Mena Massoud arrives at the premiere of “Aladdin” on Tuesday, May 21, 2019, at the El Capitan Theatre in Los Angeles. Canadian “Aladdin” star Mena Massoud says his wild carpet ride to movie stardom has been bewildering, and humbling. THE CANADIAN PRESS/AP, Chris Pizzello/Invision

The diverse ambitions of Canadian star of Disney’s live-action ‘Aladdin’ remake

Egyptian-born Mena Massoud was unknown before snagging the lead role in the live-action Disney remake

Canadian “Aladdin” star Mena Massoud says his wild carpet ride to movie stardom has been bewildering, and humbling.

But the affable, Toronto-bred actor says it’s just the beginning of what he hopes is a long career that will include championing homegrown productions and supporting talent from a diverse range of racial backgrounds.

The Egyptian-born Massoud was relatively unknown before snagging the lead role in the live-action Disney remake of the animated children’s tale in theatres now.

He says he “lived in a closet” in a friend’s apartment to save money for a few months when he moved to Los Angeles two and a half years ago, until he booked a role on the Amazon episodic thriller ”Jack Ryan,” which he shot in Montreal.

Now the 27-year-old finds himself in a big-budget feature helmed by U.K. director Guy Ritchie and sharing top billing with industry veteran Will Smith, who plays the wise-cracking, blue-tinted Genie.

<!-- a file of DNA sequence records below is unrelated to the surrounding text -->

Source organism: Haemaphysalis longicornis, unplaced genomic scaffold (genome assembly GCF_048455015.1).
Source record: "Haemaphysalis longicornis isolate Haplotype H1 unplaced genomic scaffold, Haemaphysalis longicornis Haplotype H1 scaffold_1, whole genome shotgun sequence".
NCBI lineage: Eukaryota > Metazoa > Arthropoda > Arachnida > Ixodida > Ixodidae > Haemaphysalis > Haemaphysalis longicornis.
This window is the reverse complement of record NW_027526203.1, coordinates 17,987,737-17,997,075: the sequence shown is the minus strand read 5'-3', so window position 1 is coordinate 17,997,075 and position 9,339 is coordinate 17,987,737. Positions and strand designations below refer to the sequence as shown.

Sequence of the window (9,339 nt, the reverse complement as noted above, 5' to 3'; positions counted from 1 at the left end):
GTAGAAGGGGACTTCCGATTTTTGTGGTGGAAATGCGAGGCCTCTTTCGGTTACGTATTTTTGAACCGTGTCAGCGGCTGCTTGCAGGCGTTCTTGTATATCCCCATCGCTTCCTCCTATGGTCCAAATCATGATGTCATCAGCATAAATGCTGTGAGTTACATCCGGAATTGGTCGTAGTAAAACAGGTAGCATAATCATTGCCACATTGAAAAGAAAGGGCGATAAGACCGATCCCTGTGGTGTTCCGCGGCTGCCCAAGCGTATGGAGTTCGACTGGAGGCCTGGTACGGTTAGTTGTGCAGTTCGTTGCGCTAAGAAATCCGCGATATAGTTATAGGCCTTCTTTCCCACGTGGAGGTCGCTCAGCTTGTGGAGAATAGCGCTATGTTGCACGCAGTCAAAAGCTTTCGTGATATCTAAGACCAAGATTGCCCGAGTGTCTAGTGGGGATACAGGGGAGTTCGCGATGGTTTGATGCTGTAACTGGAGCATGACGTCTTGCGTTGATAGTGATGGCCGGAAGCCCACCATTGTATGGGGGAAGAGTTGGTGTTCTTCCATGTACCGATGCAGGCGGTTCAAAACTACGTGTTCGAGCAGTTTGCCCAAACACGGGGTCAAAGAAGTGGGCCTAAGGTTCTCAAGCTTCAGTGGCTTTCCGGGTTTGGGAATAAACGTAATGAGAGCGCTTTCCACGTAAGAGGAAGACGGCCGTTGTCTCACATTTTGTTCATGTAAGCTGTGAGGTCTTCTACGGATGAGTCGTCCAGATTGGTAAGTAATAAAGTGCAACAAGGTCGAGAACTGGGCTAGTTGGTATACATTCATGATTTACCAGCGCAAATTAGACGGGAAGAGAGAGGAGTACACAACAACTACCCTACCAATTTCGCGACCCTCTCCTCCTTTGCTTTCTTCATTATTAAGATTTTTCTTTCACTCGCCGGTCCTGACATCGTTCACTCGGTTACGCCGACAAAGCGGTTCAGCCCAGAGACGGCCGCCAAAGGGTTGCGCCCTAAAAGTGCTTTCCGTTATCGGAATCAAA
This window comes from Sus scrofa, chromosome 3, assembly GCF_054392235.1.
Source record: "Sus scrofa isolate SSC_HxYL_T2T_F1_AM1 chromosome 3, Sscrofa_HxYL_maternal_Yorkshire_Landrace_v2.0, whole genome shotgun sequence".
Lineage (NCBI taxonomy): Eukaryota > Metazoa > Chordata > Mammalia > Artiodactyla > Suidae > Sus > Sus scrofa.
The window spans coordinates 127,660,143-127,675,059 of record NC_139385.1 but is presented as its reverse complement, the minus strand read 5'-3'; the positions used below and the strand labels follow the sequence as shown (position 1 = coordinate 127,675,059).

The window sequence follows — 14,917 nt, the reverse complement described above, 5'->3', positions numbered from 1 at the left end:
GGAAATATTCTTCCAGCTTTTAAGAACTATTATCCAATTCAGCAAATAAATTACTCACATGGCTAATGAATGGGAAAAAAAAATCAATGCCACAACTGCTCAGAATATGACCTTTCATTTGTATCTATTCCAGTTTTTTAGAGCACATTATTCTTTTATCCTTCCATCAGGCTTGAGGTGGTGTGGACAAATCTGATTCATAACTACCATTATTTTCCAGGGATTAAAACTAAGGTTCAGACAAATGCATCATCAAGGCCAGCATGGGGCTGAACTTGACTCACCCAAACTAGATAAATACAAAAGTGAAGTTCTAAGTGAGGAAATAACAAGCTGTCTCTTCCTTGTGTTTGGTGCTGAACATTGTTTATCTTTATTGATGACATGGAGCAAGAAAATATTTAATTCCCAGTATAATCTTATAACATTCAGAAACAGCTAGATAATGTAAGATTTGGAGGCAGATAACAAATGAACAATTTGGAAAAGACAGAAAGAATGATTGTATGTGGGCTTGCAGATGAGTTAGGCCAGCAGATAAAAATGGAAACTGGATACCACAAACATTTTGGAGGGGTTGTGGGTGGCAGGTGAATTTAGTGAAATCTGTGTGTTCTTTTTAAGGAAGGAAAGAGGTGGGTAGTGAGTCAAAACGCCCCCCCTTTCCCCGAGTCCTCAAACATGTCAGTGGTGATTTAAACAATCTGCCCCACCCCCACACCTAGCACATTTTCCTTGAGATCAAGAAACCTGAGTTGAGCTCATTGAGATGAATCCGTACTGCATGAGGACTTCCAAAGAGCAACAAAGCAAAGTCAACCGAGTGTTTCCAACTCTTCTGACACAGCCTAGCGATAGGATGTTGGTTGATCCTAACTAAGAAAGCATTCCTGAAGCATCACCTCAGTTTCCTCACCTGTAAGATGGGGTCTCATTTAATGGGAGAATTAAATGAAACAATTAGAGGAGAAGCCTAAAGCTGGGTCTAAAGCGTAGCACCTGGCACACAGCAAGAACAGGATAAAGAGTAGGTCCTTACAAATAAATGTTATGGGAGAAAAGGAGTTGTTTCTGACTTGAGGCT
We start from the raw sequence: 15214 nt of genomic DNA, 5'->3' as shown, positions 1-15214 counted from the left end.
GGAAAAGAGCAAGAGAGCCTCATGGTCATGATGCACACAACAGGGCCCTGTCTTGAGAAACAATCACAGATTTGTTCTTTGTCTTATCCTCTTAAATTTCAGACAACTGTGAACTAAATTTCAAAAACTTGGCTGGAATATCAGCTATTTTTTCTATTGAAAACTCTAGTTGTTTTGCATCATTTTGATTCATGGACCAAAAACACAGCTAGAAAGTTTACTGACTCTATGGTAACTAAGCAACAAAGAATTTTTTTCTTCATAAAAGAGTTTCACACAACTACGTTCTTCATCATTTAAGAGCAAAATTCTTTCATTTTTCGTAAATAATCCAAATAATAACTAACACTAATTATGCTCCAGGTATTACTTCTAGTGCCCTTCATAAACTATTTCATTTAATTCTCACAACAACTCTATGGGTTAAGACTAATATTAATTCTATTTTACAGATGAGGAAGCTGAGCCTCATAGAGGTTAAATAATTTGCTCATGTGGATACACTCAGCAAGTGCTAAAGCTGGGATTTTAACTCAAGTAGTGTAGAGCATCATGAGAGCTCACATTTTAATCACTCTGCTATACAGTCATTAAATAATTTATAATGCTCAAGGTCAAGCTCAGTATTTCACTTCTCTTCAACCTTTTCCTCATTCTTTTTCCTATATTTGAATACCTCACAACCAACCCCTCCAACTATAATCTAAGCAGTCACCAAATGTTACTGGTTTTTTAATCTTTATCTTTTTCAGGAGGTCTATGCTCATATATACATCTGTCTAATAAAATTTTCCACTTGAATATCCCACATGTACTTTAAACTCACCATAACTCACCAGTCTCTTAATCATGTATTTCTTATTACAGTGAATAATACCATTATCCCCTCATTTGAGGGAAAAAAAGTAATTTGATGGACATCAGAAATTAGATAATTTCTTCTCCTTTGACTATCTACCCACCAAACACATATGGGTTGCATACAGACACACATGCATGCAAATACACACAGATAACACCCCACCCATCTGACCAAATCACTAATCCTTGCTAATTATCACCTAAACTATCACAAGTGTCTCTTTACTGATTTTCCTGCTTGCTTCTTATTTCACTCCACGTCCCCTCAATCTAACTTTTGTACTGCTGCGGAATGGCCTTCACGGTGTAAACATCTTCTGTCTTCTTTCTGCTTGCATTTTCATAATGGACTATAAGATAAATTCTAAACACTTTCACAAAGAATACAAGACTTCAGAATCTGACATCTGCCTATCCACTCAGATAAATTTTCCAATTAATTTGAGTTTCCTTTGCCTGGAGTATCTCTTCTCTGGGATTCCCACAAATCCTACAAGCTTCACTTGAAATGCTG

Massoud seized on the revamp’s mission to feature a diverse cast and a more empowered female heroine, a headstrong Princess Jasmine with political aspirations, played by Naomi Scott.

He’s also mindful of an impressionable young audience that will be drawn to this film, boasting about a cast that includes actors with heritage from Tunisia, India, Turkey and Iran.

“‘Aladdin’ was one of the few things that I watched as a kid where I was like, ‘Oh, that guy looks like me and has a similar culture to mine,’” Massoud says in a whirlwind round of interviews in Toronto on Thursday.

“I mean, my first role, my first ACTRA gig where I got to join the union was ‘Al Qaeda No. 2’ on a show called ‘Nikita.’ So it’s been a struggle for people of colour and I don’t think it’s enough to celebrate one group of minorities. We’ve got to celebrate all diverse artists and actors and ‘Aladdin’ does that really well.”

He admits it was challenging on many fronts to play a rakish thief who darts through crowded markets by leaping from roof tops while singing his heart out.

In addition to acting, singing and dancing, Massoud says he learned to scuba dive, juggle, ride a camel and perfect basic parkour moves including somersaults, cartwheels, flips and slides.

And then there was the day he was greeted on set with news he needed to learn to play the oud, a classical Middle Eastern string instrument.

“And I was like, ‘What?’” he recalls.

“And then … on the day-of, Guy was like, ‘You know what? We’re actually going to get Naomi to play it because it makes more sense if Jasmine plays it.’ So that’s show business for you.”

Such demands are all in service of a long-term career for Massoud, who says he’s dreamed of becoming an actor since he was a kid, even dropping out of a neuroscience program to study theatre at Ryerson University.

But he also has an eye on producing films through his own production company, and promoting a diverse talent pool in Toronto through a project he calls the EDA Foundation, or the Ethnically Diverse Artists Foundation.